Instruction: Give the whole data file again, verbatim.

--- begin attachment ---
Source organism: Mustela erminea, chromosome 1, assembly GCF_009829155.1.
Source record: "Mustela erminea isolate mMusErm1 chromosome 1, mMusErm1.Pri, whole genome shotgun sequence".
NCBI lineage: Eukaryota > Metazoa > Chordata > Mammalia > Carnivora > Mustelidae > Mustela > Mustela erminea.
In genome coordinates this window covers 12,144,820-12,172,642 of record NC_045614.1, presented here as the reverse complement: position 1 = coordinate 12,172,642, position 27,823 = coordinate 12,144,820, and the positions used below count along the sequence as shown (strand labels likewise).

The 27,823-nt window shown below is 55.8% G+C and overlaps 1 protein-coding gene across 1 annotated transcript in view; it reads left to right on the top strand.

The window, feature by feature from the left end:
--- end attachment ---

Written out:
Source organism: Mustela erminea, chromosome 1, assembly GCF_009829155.1.
Source record: "Mustela erminea isolate mMusErm1 chromosome 1, mMusErm1.Pri, whole genome shotgun sequence".
NCBI lineage: Eukaryota > Metazoa > Chordata > Mammalia > Carnivora > Mustelidae > Mustela > Mustela erminea.
In genome coordinates this window covers 12,144,820-12,172,642 of record NC_045614.1, presented here as the reverse complement: position 1 = coordinate 12,172,642, position 27,823 = coordinate 12,144,820, and the positions used below count along the sequence as shown (strand labels likewise).

The 27,823-nt window shown below is 55.8% G+C and overlaps 1 protein-coding gene across 1 annotated transcript in view; it reads left to right on the top strand.

The window, feature by feature from the left end: